Indonesian Crispy Peanut Fritters–Rempeyek Kacang or Peyek (印尼花生脆饼)



I like this a snack.. It is so addictive and I always bought mine in the neighbourhood provision shop.. But there is one thing that I do not really like is the usage of fennel and cumin seeds… I loved everything except these 2 spices…


Since some of my Facebook group members are asking me for the recipe, I have decided to try preparing it.. Don’t worry, the spices that I personally do not like will still listed in the recipes but my home cooked version I will have minimum amount of these spices.


If you are accustomed to the round shape rempeyek, most probably you are used to the Malaysian and Singaporean type of rempeyek where a special metal ladle mould was used in the preparation. However, for Indonesian version, most do not use the ladle and they just let the batter flows by the side of the wok and deep fried.. The end result is a big piece of crispy rempeyek .. Taste of course is the same but it saves lots of time for the batter to be unmoulded from the ladles during deep frying. I have opted this option as  I am not willing to invest in a ladle specially for this snack..


“Rempeyek or peyek is a deep-fried savoury Javanese cracker made from flour (usually rice flour) with other ingredients bound or coated by crispy flour batter. The most common types of rempeyek are peyek kacang or peanuts granules peyek, however other ingredients might also used, such as teri (dried anchovies), rebon (small shrimp) or ebi (dried shrimp). Today rempeyek is commonly found in Indonesia and Malaysia. Coconut milk, salt and spices such as ground candlenut and coriander are often mixed within the flour batter. Some recipes might also add a chopped citrus leaf to add the fresh aroma and taste to it. The spiced batter mixed or sprinkled with granules ingredient are deep fried in ample of hot coconut oil. The flour batter acted as binding agent for granules (peanuts, anchovy, shrimp, etc.) hardened upon frying and turn into golden brown and crispy cracker.” (Source:




  • 2oo grams of peanuts
  • 200 grams or ml of thin coconut milk
  • 250 grams of plain water
  • 150 grams of rice flour
  • 50 grams of corn flour
  • 1 teaspoon of coriander powder
  • 4 small shallots or garlics
  • 1/2 teaspoon of fennel seeds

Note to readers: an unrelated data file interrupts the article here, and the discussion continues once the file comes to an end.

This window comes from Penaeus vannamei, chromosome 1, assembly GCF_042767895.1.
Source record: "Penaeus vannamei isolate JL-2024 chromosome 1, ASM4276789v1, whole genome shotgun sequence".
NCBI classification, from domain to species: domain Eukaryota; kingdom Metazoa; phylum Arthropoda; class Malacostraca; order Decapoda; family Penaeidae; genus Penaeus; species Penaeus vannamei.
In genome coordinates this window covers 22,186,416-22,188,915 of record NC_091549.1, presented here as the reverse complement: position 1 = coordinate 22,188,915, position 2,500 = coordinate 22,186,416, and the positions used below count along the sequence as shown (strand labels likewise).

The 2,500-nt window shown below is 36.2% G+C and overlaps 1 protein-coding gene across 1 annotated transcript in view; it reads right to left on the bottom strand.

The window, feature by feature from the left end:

• 1/2 teaspoon of cumin seeds
  • Pinches of salt
  • Sugar to taste
  • Some anchovies or ikan bilis (optional)



PicMonkey Collage

  • Pound the garlic/shallots, fennel and cumin seeds until fine. In a mixing bowl, put the rice flour, corn flour, peanuts, salt, sugar and coriander powder. Add the shallot/garlic paste followed by the coconut milk or water until it form a thin and watery batter.

  • Heat up a pot of oil under high heat. The oil is considered as ready for frying when a chopstick inserted into the hot oil, bubbles start to emit. Take a small ladle, scoop out some liquid batter and pour along the side of the pot/wok just above the oil, the batter will stick to the side of the wok and the remaining will flow down to the oil. Deep fried under high heat until there is no bubbles and colour starts to turn light brownish. Drained and when cooled completely, store in an air tight container immediately.



Actually, I have followed a recipe which give me the wrong amount of water to be used..It refused to form a batter, I have to double the liquid to come out with this recipe. As such, I did not mention source of my recipe. In order to let the batter flows down and becomes thin and crispy, the batter have to be very watery. Too thick the batter will produce thick rempeyek that is chewy and oily. Remember that high heat shall be used throughout the entire process of deep frying. If you are able to get hold of a ladle, by all means use it. Otherwise, stick to this simpler method if it is for home consumption.


Hope you iike the post today. Cheers and have a nice day.



3 thoughts on “Indonesian Crispy Peanut Fritters–Rempeyek Kacang or Peyek (印尼花生脆饼)

  1. Oh yes Kenneth, agree with you this is an addictive snack and very delicious. My former neighbour, a young Indonesian housewife who has since migrated to Japan with her ‘ang moh’ husband, used to offer me this homemade snack whenever she make. Hers was really professional and yummy like store bought. Fennel and cumin seeds give the punch and authenticity.

    Thanks for sharing recipe.

    Priscilla Poh

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